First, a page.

31 December, 2023

Profile 171: Bell P-39Q as flown by BG Clarence "Bud" Anderson, 357th FG


Finished — the Bell P-39Q as flown by BG Clarence "Bud" Anderson.

And, a 2024 salute for all!

But before that...

*break break*

The superlatives and legend that surround this man will have to come at a later date; I've been wondering how to express gratitude for Bud's example for YEARS and I'm not much closer to getting the words right than I was nearly twenty five years ago.

But suffice it to state, Bud represents - for many, many - the palpable, personification of the word "Great."

Have another look at the "Airacobra" above.

Bud never took it into combat (it'd likely have been shot out from under him in the high-pressure, high altitude skies of WWII Europe).  Instead, Bud flew it stateside, learning the skills and acumen required to Represent against Hitler's vision.

Evidently, Bud passed his training.  If you're a History Geek, you know.  If not, this will suffice:  when the proof of the putting arrived, he became a 'triple ace' with 16.25 victories.  He also established himself as able to lead others in mortal peril.  Later, he became a test pilot, author, speaker, General... 

Bud and his P-39Q.  And his 1939 Ford.
(Buy the book).

But back to 2024.

For me, I've learned incalculably powerful lessons in leadership, excellence, humility and potential through my introduction to Bud.  

Frankly, it's changed my life in challenging, wonderful ways!  But not without some sacrifice — a few years ago, a noted business leader remarked, "You know, your (interviewing old combat vets) has rendered you unemployable.  You've seen a higher standard than most.  Can you live up to that?"

My reply, "We'll see."

On that note - a salute for 2024!

(raises coffee cup)

"To the impending greatness of 2024 - of example, of inspiration and of enough power that one day, WE get to do the same for the generations to come!"

And achieve something Great for ourselves in the process, too.

Bud, c. December, 2022 receiving his BG star.
Photo: USAF

NOTE:  Very soon, prints will be made, Bud will sign them and the Distinguished Flying Cross Society will have them available to (presumably) frame and hang on a wall. 

25 December, 2023

UPDATE - Profile 171: Bell P-39Q as flown by a great American



Thanks to our full-house of guests for letting me "go into my hole" to work on the P-39Q.  (See previous blog post for more context).

I'll be brief.

For one, the numbering on the nose is remarkably crude; one would think that the lines would have been stenciled precisely but they're really not.  So, I've been channeling my inner "1943 USAAF line crewman" and painting with appropriate imprecision. 

You can see for yourself from an actual photo of the Airacobra in question

As was the tail (serial) numbers.  They had a bit more uniformity, but that's as to be expected; the serial numbering went on as part of a manufacturing process, the nose numbers were done as assigned to units.

Notice too in the photo above how the red band looks 'black' - that's a quirk of black and white film; the band was actually red (but reproduces darkly in b/w processing).   Of course, this bit of photographic alchemy can change pending type of photo paper, lighting, processing...

Back to work before I get hauled up for Holiday Poker.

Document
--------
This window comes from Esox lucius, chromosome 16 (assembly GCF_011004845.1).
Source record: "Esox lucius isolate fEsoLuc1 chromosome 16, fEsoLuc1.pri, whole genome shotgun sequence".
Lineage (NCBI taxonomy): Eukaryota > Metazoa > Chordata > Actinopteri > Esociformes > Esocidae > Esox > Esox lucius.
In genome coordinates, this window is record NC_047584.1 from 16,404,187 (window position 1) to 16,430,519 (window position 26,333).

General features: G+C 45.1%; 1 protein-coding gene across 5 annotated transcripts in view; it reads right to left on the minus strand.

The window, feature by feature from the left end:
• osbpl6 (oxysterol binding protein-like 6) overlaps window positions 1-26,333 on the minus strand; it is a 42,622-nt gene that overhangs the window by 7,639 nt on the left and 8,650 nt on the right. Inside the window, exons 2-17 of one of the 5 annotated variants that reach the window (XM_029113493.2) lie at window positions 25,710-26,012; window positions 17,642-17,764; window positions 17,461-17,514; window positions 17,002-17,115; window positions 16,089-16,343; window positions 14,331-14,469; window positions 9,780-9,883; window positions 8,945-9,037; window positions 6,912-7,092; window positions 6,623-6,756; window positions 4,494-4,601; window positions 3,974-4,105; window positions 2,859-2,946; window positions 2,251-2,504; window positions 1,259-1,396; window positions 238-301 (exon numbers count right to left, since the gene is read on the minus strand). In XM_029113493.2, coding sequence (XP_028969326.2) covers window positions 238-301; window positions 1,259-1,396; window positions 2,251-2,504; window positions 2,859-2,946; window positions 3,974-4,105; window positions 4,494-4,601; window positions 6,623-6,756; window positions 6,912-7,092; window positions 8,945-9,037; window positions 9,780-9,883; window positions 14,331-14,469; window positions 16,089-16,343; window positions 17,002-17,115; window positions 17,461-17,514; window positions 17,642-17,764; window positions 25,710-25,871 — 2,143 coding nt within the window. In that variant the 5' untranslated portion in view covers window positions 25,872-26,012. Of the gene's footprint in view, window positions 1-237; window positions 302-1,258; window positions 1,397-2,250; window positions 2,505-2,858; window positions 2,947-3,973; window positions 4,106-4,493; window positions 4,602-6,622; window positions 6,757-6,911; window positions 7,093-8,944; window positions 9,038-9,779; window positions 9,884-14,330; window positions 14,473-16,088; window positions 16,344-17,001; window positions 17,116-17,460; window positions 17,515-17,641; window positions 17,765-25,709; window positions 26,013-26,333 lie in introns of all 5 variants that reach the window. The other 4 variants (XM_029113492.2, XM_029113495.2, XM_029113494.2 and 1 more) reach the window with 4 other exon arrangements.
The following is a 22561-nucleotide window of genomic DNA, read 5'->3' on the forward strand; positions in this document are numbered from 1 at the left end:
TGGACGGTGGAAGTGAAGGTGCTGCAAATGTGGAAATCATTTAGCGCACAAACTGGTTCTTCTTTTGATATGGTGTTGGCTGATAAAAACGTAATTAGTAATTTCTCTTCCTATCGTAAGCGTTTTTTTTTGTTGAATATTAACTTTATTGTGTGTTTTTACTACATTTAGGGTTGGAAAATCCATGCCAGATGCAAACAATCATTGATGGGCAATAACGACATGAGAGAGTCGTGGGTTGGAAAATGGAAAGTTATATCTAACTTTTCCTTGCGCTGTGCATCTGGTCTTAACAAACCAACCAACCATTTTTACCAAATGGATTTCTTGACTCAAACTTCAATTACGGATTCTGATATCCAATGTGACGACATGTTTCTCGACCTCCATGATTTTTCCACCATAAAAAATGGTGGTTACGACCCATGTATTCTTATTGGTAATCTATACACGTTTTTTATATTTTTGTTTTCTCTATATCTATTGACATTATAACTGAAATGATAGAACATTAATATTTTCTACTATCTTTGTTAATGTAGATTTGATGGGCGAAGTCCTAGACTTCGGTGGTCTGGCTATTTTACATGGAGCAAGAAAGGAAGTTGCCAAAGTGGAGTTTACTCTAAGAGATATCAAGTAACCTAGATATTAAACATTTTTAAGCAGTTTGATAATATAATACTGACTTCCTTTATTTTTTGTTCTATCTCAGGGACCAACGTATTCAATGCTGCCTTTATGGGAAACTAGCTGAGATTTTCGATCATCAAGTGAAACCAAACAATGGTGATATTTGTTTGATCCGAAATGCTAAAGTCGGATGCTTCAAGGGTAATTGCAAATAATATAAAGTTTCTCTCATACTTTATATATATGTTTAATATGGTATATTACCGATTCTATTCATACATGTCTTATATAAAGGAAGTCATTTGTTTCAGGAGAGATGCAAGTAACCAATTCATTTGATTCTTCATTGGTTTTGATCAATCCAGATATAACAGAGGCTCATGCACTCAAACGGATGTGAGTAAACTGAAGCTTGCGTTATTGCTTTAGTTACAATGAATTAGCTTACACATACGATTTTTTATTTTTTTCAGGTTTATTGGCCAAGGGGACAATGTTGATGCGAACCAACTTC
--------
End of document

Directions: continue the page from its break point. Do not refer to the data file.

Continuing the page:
24 December, 2023

Profile 171: Bell P-39Q as flown by a great American.


Ever wonder what it means for someone/thing to be "great"?

Around where I live, "great" has some cultural implications — "great" is great unless it's too great, then it needs to be knocked down a notch; this is the upper-midwest way of keeping people from getting too big for their britches.  Keeping ego's in check is good.  But as a regular practice, this aspect of "Minnesota Nice" can also be castrating.

Maybe 'great' means something from the past — acts and behaviors of legend; this kind of greatness has emotional truthiness to it, but as all history is comprised of people, as the wife of one highly decorated warrior warned me, "Be careful of your heroes.  They're all people and they all have people problems. Sometimes you don't want to know."

(Another topic for another day).

Maybe 'great' is a hope for someone better to come along — someone who represents the filling of present deficits and the ability to elevate the rest.  Gentle reminder (in the spirit of this Christmas Eve) — "the last perfect person was nailed to a cross."

As a history geek, I've become very careful of any use of the word, "great."  

Have a look above — it's the beginning of a Bell P-39Q "Airacobra." 

For the uninformed, the Airacobra is an airplane of mixed reputation.  Very few aviation buffs will call the P-39 a 'great' combat aircraft.  True enough, the airplane had a narrow envelope of success — down low (under 10,000ft), with lots of physical energy (i.e. speed), the P-39 could bring its terrific firepower (4 x .50 cal + 1 x 37mm) to bear and be utterly devastating to an unfortunately placed ground or aerial foe.  Outside of that precisely prescribed envelope, the P-39 was bested by more maneuverable, more powerful and more dynamically optioned enemies.

Nope.  The P-39 was not great.

But that didn't stop a WWII pilot from using it to learn his craft, excel in work, triumph in leadership, prove his character over time... and thus inspire many, many thousands to be better

That's pretty great, don't you think?

Stay tuned.*

Oh... and I'm going to ask him one more question, too.

OH!  And if you're piqued by the lack of information on why the P-39 wasn't so 'great,' please.  Click Here and read WWII Veteran, USAAF Master Sgt and fantastic writer, Merle Olmstead's review.

P-39s in training, in flight.  Photo: Stubby Gambill, courtesy "To Fly and Fight."

*(from one reader). "Geez, John You have so many stay-tuned stories, when are you going to finish them?!" In time.  And it'll be great, too)